Perhaps the biggest surprise is Ed. I mean, Darren Burrows. Having well and truly grown up since the days when his TV character was a pop culture demigod, Burrows has barely worked in the years since, and has no doubt had to work hard to shake the tag that people like me just won't let die. Hey, forgive me, Darren, but Ed was a cultural phenomenon, you know? In thirty years you'll be happy you can't shake that guy, but for now, it must be said that Burrows is barely recognizable in his old form. Matured, assured, seemingly comfortable in a dramatic role with nary a comedic line in sight, it takes a little while to go along with his character, and indeed the movie itself, but once you do, it's a worthwhile ride.

That's basically the story of Forty Shades of Blue in a nutshell. If you can deal with the slow pace, the annoying traits of the characters, and a story with no real happy ending (at least not the kind you expect), it only gets better as it rolls on. Personally, the film was in one or two-star territory for me until the halfway point, when Torn's bravura performance and Korzun's even keel put the whole thing right.

I can't say this was one of my favorite films of this year's Sundance film festival, but I can say it's a solid outing for all concerned. There are certainly films that struck me in a much bigger way, but there should be little doubt in anyone's mind that Forty Shades of Blue is at least worth a look-see. And that's mosre than can be said for most Sundance Jury winners over the last fifteen years.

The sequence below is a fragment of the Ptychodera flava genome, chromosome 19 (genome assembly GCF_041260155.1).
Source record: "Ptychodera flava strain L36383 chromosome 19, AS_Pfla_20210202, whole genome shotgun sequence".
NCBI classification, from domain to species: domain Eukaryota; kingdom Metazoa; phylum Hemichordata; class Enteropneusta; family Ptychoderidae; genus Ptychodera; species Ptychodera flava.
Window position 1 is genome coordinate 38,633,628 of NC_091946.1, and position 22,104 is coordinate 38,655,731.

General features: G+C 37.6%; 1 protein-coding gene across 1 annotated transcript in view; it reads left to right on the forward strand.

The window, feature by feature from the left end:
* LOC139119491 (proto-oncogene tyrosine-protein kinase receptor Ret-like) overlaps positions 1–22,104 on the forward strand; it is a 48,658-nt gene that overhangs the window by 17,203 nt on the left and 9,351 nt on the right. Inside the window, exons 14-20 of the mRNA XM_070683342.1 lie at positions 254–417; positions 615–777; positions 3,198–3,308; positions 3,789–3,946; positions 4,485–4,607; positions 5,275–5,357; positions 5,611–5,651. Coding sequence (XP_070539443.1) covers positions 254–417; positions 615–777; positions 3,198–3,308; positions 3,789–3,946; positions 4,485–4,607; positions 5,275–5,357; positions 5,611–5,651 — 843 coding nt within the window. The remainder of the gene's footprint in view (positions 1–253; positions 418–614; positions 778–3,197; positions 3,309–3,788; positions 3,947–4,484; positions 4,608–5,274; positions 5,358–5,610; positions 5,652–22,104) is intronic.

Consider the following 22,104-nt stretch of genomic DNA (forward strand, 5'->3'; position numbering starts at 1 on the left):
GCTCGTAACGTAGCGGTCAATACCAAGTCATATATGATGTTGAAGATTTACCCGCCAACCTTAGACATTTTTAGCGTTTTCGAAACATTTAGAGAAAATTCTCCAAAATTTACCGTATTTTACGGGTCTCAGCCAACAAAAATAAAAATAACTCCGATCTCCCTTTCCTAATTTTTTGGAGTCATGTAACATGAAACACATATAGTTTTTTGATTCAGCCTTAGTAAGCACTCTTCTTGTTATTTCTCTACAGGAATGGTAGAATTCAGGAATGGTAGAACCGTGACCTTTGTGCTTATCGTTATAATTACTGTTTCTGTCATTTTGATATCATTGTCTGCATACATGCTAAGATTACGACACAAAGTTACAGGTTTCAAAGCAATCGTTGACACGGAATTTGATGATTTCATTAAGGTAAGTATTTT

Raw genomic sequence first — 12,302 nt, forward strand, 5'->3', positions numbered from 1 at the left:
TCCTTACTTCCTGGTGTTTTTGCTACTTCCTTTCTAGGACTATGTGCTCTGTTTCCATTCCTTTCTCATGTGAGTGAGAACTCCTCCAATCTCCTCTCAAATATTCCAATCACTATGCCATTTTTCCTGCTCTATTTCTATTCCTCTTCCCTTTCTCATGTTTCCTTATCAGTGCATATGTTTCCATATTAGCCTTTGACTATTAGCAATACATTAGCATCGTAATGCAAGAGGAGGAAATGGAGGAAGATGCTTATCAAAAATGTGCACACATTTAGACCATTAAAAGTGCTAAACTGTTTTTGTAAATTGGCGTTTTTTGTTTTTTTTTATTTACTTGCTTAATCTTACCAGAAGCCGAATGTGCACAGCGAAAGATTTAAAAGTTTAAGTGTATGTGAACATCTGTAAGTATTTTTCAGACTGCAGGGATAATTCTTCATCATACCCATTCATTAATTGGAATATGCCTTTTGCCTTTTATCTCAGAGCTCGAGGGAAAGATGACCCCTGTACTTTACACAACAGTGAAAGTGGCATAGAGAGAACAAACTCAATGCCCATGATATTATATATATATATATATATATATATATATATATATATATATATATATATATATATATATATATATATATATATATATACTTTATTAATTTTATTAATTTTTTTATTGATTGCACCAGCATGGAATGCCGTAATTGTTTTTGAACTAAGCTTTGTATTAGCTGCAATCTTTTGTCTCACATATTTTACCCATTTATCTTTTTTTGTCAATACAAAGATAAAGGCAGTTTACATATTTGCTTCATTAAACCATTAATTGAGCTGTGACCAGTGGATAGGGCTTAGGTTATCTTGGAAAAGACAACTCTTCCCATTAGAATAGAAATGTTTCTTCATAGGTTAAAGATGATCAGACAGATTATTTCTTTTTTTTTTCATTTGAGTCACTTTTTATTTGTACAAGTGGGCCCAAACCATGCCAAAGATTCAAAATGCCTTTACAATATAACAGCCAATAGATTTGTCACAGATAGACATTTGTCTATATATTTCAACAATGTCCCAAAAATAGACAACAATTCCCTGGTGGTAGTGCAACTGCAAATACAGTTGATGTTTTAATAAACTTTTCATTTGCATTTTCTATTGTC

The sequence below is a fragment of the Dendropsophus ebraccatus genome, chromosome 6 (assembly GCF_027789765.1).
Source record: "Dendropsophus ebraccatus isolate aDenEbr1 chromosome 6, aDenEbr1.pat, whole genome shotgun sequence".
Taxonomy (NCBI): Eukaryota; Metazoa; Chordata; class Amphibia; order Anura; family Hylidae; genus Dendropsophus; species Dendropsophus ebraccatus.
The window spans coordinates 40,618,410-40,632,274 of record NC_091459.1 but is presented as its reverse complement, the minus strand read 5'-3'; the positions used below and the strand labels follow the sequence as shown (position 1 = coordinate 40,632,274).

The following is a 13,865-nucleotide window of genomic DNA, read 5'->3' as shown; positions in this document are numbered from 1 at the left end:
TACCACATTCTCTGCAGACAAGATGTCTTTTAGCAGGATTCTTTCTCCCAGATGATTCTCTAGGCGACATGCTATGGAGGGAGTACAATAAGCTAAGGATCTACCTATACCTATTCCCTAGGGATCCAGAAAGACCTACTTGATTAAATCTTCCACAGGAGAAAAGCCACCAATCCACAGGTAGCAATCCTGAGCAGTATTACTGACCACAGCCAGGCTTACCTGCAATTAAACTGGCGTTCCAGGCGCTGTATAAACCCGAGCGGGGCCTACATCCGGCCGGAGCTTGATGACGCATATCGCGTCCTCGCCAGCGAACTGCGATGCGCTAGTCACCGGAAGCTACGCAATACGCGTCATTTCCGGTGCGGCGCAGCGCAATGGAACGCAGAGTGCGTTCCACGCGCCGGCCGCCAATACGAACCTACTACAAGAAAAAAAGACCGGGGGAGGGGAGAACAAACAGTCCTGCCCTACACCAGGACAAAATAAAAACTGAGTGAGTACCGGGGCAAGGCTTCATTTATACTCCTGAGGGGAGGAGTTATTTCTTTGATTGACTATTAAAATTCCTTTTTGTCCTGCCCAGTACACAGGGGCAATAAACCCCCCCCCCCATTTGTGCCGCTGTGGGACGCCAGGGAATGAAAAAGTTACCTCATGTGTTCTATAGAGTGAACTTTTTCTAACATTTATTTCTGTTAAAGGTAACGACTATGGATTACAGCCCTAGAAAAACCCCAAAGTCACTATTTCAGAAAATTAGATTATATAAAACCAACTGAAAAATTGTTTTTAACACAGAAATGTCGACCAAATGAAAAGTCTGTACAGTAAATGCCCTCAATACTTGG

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originally posted: 02/05/05 10:30:32
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OFFICIAL SELECTION: 2005 Sundance Film Festival. For more in the 2005 Sundance Film Festival series, click here.
OFFICIAL SELECTION: 2005 Vancouver Film Festival For more in the 2005 Vancouver Film Festival series, click here.

User Comments

10/10/07 mr. mike Dina's hot but she cant save it from being a bore 2 stars
8/05/07 fools♫gold Thosewho getbored, inacertainsense, duringafilm, shouldn'trateit. ("Believer"deserved awin) 4 stars
9/27/05 Christopher Zeller Completely bereft of plot and slower than watching mold grow. 1 stars
1/31/05 bullygirl slow torture with no point! argh!! 2 stars
1/30/05 pebo Don't waste your time 1 stars
1/26/05 Johnathon Nash Smart and unusual for an American film. Only people with patience and a taste should see it 5 stars
1/24/05 Polak Takes a while to get started, but it grows on you. Great performance by Rip Torn. 3 stars
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  DVD: 13-Jun-2006



Directed by
  Ira Sachs

Written by
  Ira Sachs
  Michael Rohatyn

  Rip Torn
  Dina Korzun
  Darren E. Burrows
  Jenny O'Hara
  Joanne Pankow
  Emily McKenna